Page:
What happened to the presumption of innocence until proven guilty in a court of law?
The mass media machine has been convicting suspects before trial since Lee Harvey Oswald in November 1963 but now, the epidemic of this Constitutional infringement has reached an unfathomable proportion. In today’s world of fast facts, we find ourselves inundated with information on suspects within hours of criminal investigations, thus, spurring a rush to judgment.
A new documentary has introduced a new dialogue about the media role in convictions that will surely have you questioning where the lines are truly drawn in our society.
On December 18, 2015, Netflix premiered one of its newest documentaries called Making a Murderer, featuring the story of Steven Avery. Born and raised in Manitowoc County, Wisconsin, Avery was a guy with a below-average IQ and checkered past – but nothing that constituted odious violent tendencies. However, his family never fit into the township or county; therefore, when a sexual assault in 1985 occurred, he was an immediate (and only) suspect.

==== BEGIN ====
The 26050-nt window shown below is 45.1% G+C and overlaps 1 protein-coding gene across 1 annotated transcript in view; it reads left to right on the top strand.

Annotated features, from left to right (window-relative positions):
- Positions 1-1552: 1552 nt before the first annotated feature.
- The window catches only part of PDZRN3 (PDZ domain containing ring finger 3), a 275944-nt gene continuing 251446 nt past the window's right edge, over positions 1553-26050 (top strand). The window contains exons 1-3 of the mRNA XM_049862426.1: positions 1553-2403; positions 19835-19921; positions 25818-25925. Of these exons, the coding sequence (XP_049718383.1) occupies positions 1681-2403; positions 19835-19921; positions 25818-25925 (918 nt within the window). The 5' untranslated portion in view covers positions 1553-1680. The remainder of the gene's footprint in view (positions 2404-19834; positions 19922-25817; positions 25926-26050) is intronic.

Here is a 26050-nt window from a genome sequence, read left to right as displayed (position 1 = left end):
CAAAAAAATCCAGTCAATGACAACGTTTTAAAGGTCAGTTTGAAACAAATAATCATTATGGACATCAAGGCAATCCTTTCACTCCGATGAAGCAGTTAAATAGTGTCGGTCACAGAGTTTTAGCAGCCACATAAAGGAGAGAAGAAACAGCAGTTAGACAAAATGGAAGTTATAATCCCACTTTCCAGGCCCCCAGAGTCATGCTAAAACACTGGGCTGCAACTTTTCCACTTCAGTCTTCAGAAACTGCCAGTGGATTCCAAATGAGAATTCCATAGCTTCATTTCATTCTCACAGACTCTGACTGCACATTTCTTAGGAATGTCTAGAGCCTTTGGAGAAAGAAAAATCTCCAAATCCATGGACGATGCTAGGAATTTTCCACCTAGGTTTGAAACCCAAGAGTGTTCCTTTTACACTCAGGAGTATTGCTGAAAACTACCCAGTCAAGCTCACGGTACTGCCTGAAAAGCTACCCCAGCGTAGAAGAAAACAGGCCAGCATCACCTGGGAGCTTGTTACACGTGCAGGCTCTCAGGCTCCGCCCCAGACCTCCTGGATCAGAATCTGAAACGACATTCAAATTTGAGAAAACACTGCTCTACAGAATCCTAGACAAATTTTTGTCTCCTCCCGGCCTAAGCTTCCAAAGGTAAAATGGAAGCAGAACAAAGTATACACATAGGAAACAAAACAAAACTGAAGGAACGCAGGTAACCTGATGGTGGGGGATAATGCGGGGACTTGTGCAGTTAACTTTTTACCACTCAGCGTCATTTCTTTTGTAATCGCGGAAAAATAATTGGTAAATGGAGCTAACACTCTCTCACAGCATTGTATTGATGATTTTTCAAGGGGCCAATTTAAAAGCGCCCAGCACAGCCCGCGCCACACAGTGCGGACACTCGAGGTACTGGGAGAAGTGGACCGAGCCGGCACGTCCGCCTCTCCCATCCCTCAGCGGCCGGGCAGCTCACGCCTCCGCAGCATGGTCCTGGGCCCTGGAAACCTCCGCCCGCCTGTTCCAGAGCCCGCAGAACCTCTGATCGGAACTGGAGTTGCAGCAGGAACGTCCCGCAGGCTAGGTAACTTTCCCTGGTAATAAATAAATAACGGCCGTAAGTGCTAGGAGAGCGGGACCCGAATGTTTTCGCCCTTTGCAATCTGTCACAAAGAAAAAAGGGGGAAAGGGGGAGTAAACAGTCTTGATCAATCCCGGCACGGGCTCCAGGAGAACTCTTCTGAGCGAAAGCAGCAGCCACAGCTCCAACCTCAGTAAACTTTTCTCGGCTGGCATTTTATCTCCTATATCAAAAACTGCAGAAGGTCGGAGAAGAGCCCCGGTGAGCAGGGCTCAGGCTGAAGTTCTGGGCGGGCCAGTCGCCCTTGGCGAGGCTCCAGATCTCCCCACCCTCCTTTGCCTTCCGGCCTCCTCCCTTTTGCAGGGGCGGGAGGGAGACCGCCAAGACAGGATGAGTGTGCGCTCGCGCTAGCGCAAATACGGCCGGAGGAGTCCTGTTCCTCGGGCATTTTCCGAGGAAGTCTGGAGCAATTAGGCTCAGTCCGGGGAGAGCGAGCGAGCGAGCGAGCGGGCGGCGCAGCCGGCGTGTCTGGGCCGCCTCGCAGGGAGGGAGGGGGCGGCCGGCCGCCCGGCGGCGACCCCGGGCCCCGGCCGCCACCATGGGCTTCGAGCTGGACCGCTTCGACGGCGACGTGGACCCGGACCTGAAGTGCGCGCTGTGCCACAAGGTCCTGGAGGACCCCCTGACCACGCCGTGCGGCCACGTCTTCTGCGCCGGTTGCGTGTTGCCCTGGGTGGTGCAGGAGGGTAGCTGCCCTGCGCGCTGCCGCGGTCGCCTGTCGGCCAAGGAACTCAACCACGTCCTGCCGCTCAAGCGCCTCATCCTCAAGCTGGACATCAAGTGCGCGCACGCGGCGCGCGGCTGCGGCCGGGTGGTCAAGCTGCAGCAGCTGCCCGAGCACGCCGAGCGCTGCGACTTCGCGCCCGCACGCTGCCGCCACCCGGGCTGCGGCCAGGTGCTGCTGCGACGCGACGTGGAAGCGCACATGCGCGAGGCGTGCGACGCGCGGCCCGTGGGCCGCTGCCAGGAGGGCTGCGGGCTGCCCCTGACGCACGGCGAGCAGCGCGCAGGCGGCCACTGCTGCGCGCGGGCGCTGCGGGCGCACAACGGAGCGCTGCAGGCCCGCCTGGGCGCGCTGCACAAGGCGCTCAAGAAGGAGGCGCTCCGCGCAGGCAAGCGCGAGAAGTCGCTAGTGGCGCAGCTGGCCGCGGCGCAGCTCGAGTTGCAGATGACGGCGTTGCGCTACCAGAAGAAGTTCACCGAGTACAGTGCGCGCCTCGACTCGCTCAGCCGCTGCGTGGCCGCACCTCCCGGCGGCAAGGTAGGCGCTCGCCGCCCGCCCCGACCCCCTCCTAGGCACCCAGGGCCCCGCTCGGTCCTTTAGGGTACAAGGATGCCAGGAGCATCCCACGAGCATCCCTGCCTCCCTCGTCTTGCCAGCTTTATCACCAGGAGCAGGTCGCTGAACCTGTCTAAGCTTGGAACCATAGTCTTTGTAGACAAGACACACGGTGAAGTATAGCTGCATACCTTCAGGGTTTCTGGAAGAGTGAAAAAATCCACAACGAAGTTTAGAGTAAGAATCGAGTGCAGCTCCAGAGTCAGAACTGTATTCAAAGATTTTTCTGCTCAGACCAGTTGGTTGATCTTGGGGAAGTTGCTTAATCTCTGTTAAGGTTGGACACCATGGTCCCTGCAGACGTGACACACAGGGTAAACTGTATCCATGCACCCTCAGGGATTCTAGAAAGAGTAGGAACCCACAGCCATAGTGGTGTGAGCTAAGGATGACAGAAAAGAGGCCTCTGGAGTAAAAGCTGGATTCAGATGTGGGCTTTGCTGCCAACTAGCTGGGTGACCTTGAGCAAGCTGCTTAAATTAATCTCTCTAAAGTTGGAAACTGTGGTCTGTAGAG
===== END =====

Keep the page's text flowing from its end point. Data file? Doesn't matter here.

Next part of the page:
Filmed over a decade, documentarians, Laura Ricciardi and Moira Demos, bring to light the corruption and bias perpetrated on Avery in both cases while challenging the judicial line within communities all over America. After being incarcerated for almost two decades for a crime he never committed, within two years of his release from prison, Avery found himself in the law enforcement cross hairs once again. However, this time, there was a $36M reason to defame him.
An example of this within our own community is the fact the Salisbury Police run weekly shoplifting suspects with justification that it is meant to serve as a deterrent. However, constitutionally, these suspects are supposed to be presumed innocent until a judge, jury or plea deal says otherwise. Like Avery’s District Attorney, Ken Katz, our police rushes to broadcast these suspects’ names, mug shots and, sometimes treat us to the horrific scenario, in social media and local newscasts to fling a negative light on them.
Were we asleep when the presumption of innocence was eliminated from our inalienable rights or has law enforcement taken it upon itself to just disregard them?
This documentary is well worth at least one viewing as it provokes the viewers to examine the judicial abuse and malfeasance within their own communities. As Avery’s defense attorney, Jerry Buting laments, “We can all say we will never commit a crime, but we can never guarantee that someone will never accuse us of a crime. And if that happens, good luck in this criminal justice system.”